Prospects for predatory mirid bugs as biocontrol agents of aphids in sweet peppers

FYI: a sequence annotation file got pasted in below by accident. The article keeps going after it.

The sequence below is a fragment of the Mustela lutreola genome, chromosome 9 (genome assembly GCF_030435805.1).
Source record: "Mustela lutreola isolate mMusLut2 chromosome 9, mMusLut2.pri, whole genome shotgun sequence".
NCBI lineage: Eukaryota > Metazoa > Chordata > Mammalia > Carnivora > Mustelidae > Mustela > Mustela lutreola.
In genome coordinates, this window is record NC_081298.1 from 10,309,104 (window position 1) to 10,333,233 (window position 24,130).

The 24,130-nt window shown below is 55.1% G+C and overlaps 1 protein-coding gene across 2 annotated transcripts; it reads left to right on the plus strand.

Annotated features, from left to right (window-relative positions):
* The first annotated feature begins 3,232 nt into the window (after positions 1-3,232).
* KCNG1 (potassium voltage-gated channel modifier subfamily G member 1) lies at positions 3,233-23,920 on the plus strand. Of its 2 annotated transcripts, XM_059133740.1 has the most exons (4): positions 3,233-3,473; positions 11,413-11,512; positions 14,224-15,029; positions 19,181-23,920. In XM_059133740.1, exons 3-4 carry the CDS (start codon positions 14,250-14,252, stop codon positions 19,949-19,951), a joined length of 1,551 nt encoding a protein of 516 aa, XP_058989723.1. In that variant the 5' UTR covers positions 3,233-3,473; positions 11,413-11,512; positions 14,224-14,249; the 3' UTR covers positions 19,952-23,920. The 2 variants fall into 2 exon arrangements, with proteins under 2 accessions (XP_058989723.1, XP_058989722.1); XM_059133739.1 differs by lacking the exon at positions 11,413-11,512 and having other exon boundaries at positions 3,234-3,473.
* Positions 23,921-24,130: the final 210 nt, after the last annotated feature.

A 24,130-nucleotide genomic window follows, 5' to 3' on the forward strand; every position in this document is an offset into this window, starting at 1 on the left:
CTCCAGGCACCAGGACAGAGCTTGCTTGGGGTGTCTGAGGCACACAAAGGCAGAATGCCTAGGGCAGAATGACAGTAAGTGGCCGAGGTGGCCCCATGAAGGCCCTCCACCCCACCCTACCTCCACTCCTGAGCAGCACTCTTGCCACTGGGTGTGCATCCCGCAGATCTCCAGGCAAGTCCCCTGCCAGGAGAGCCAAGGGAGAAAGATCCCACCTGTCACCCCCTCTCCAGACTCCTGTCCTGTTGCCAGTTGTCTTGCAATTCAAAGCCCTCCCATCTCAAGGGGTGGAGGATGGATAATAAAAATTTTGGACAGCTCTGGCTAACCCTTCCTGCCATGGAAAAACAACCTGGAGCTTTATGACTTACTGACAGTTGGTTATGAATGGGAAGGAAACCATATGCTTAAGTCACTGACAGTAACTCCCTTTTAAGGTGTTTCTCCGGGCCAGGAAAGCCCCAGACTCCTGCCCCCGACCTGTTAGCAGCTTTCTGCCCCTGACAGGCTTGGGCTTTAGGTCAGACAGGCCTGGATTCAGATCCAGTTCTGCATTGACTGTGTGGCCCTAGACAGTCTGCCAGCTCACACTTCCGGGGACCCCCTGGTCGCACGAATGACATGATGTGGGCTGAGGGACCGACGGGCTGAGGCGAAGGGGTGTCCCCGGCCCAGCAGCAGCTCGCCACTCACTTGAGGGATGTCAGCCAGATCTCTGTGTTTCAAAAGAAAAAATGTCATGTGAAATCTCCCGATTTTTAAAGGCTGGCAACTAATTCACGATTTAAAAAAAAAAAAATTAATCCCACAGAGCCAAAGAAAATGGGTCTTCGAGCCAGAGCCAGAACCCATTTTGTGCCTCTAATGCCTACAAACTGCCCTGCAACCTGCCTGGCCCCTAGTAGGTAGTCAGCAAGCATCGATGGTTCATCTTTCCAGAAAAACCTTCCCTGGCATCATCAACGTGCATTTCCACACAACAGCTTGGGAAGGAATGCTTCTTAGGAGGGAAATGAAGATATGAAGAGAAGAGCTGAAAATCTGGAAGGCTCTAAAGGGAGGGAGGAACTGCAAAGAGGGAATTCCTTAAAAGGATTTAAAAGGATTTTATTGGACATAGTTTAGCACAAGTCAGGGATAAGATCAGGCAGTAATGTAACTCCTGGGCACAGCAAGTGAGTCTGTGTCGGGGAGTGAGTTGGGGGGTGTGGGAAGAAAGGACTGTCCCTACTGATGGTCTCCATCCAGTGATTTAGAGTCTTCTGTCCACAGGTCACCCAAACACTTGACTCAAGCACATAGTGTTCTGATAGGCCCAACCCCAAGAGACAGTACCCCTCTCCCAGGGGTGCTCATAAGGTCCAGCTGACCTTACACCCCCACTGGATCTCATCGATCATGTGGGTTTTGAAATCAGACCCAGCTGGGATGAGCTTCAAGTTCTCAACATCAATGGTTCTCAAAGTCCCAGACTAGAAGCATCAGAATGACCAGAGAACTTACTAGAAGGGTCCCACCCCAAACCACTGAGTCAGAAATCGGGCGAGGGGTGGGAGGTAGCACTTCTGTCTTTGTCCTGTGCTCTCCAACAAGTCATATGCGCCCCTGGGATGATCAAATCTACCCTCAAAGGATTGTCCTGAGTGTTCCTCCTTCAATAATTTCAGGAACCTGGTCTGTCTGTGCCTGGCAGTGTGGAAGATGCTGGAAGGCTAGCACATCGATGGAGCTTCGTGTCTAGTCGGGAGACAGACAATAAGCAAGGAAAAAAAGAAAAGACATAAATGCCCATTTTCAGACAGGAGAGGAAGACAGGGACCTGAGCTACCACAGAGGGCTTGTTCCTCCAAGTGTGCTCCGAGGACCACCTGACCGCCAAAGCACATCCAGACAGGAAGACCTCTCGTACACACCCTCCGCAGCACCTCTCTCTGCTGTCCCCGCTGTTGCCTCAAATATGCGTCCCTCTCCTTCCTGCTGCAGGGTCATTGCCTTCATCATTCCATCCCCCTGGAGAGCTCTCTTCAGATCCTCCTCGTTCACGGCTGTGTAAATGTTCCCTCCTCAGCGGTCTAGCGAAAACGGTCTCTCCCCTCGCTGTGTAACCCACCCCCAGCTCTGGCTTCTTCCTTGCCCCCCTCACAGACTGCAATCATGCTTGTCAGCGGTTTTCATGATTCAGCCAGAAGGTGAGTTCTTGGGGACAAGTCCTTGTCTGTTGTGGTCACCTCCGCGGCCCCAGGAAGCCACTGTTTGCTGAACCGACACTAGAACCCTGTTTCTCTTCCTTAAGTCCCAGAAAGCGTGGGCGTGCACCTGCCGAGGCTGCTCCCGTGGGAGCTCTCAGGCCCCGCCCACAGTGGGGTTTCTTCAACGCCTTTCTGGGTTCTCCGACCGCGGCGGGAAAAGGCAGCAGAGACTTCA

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In recent years, biological control strategies to control many major horticultural pests have been successfully implemented in the Eastern Mediterranean basin. However, the management of some pests, such as aphids in sweet pepper crops, can still be improved. The goal of this study was to examine the potential of the omnivorous predatory mirids Nesidiocoris tenuis, Macrolophus pygmaeus, and Dicyphus maroccanus as biocontrol agents of aphids in sweet pepper crops. First, the capacity to detect Myzus persicae-infested and un-infested plants was studied in a Y-tube olfactometer. Females of the three species of predatory mirids were strongly attracted to the odor of infested M. persicae plants. Second, the prey suitability of young and mature nymphs of M. persicae for these three mirid species was studied. The three species actively preyed on M. persicae, although D. maroccanus resulted the most voracious species preying both young and mature nymphs. Finally, the capacity of the three omnivorous predators to reduce M. persicae in heavily infested plants was determined in semi-field conditions. The three species of mirids could reproduce on aphids and establish on sweet pepper plants. Mirids significantly reduced the number of M. persicae per leaf, reaching levels of aphid reduction close to 100 % when compared to the untreated control. These results suggest that mirids might play a major role in aphid management in sweet peppers. The potential implementation methods of predatory mirids for the biological control in sweet peppers are discussed.